France Says Iran Will Gain Nothing by Breaking with Nuclear Deal

FILE PHOTO: Flags of France and the European Union are seen at the Elysee Palace in Paris. REUTERS/Philippe Wojazer

By John Irish

PARIS, July 3 (Reuters) Iran will gain nothing by departing from the terms of its nuclear agreement, the French foreign ministry said on Wednesday, responding to Tehran’s announcement that it will boost the enrichment level of its uranium. Iranian President Hassan Rouhani earlier said Iran would raise its uranium enrichment after July 7 to whatever levels it needs beyond the 3.67% purity cap set in the 2015 deal.

Iran will gain nothing by leaving the Vienna accord,” Foreign ministry spokeswoman Agnes von der Muhll told reporters in a daily briefing.

“Putting it (the deal) into question will only increase the already heightened tensions in the region.”

Iran on Monday said that it had amassed more low-enriched uranium than permitted, its first major breach of the nuclear pact.

“That’s why France with its European partners have asked strongly that Iran reverse the excess enrichment without delay and refrain from further measures that undermine its nuclear commitments,” Von der Muhll said.

With punishing U.S. sanctions hitting its economy, Tehran has said that it will continue its current action until the European powers party to the deal – France, Britain and Germany – do more to ensure it benefits financially from the accord, notably in terms of its oil revenue.

The European powers are seeking to pull Washington and Tehran back from direct confrontation and want to avoid escalating the diplomatic standoff to the United Nations.

When asked whether a symbolic trade mechanism planned by Europe would soon begin to offer at least some pharmaceutical and food transfers, von der Muhll said the European powers were not sparing any effort, but that it was not solely up to them to ensure Iran reaped the economic benefits of the deal.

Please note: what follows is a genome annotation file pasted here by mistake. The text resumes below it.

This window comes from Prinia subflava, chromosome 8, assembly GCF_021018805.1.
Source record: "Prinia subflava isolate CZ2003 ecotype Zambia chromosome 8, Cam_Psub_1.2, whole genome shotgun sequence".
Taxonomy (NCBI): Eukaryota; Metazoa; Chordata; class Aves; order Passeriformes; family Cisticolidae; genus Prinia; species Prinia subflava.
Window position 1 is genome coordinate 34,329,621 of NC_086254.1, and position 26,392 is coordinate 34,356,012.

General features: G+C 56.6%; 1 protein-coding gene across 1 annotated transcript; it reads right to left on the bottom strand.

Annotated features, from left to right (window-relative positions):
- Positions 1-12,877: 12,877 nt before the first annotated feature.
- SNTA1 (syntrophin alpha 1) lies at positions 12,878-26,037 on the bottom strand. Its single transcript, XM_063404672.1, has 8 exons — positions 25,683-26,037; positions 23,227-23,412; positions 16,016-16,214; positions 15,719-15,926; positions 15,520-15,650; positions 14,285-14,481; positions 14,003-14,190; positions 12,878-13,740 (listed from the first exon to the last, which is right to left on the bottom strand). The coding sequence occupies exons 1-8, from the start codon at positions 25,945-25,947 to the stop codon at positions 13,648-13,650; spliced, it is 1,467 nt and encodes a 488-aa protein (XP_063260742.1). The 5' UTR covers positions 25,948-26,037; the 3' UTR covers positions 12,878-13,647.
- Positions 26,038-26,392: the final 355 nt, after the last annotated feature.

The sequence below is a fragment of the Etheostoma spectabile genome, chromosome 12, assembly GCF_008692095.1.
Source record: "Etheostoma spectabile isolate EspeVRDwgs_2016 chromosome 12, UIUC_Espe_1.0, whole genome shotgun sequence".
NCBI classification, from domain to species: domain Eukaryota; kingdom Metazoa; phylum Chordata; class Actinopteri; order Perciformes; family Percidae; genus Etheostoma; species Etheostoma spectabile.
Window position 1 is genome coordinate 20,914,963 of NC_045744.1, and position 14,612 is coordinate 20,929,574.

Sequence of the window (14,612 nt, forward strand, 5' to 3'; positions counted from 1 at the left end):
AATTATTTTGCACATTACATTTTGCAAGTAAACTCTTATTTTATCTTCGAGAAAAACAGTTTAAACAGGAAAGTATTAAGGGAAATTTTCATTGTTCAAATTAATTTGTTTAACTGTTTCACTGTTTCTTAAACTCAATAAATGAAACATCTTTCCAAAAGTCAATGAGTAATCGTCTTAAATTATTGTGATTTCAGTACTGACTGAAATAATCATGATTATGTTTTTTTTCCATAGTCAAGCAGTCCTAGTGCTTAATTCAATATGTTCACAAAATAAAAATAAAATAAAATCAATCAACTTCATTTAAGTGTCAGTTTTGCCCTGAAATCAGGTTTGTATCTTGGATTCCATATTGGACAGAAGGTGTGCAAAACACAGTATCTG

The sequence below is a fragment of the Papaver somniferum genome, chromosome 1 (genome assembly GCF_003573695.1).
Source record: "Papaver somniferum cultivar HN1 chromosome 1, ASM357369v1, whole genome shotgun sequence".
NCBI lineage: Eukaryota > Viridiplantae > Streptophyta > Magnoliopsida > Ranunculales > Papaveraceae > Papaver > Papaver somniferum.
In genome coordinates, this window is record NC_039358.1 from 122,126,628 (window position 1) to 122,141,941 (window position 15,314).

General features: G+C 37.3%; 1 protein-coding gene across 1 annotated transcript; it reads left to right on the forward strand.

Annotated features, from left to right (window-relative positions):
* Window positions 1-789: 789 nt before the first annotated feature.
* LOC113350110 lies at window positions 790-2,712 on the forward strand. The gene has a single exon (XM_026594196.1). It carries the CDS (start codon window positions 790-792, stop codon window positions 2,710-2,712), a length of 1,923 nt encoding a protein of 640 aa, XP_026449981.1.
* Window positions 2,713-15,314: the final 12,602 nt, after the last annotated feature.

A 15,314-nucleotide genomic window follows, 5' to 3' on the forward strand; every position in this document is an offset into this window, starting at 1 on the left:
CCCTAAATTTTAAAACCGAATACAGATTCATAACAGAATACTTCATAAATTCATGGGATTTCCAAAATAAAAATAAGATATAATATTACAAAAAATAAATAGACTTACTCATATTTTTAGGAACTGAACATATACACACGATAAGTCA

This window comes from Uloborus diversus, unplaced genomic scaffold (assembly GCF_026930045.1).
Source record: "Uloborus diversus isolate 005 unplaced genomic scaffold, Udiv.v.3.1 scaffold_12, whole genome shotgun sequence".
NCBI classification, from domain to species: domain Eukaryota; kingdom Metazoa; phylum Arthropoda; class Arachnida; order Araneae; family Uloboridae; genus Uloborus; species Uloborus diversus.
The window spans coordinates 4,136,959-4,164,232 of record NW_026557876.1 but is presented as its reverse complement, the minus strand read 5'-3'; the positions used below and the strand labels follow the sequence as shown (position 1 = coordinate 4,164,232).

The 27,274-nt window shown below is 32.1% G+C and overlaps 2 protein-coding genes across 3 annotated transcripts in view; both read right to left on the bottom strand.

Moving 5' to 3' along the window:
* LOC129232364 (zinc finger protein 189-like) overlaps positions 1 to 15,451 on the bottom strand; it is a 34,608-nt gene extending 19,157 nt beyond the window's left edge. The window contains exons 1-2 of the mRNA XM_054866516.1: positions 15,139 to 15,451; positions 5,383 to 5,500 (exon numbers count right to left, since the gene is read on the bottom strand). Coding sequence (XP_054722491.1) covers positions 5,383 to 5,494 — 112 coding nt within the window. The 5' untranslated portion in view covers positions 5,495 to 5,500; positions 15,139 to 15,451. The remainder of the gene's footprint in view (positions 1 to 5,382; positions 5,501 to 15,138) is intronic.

“The Instex clearing mechanism was created to facilitate the financial transactions of legitimate business transactions between Europe and Iran, based on Iran‘s full compliance with its JCPOA (Iran deal) commitments,” she said.

“This mechanism is now operational and the processing of the first transactions has been initiated; cooperation with the Iranian mirror structure must continue to sustain the flow of trade,” she said without elaborating.

Instex is a barter trade mechanism that aims to avoid direct financial transfers by offsetting balances between importers and exporters on the European side. Iran is in the process of setting up an equivalent mechanism for Iranian companies.

The structure of the Iranian “mirror” company has yet to be finalised, European diplomats have said, although the Europeans have created an advanced payment system that could enable some small transactions soon.

Iranian officials have repeatedly said Instex must include oil sales or provide substantial credit facilities for it to beneficial.

(Reporting by John Irish and Sudip Kar-Gupta; editing by John Stonestreet, William Maclean)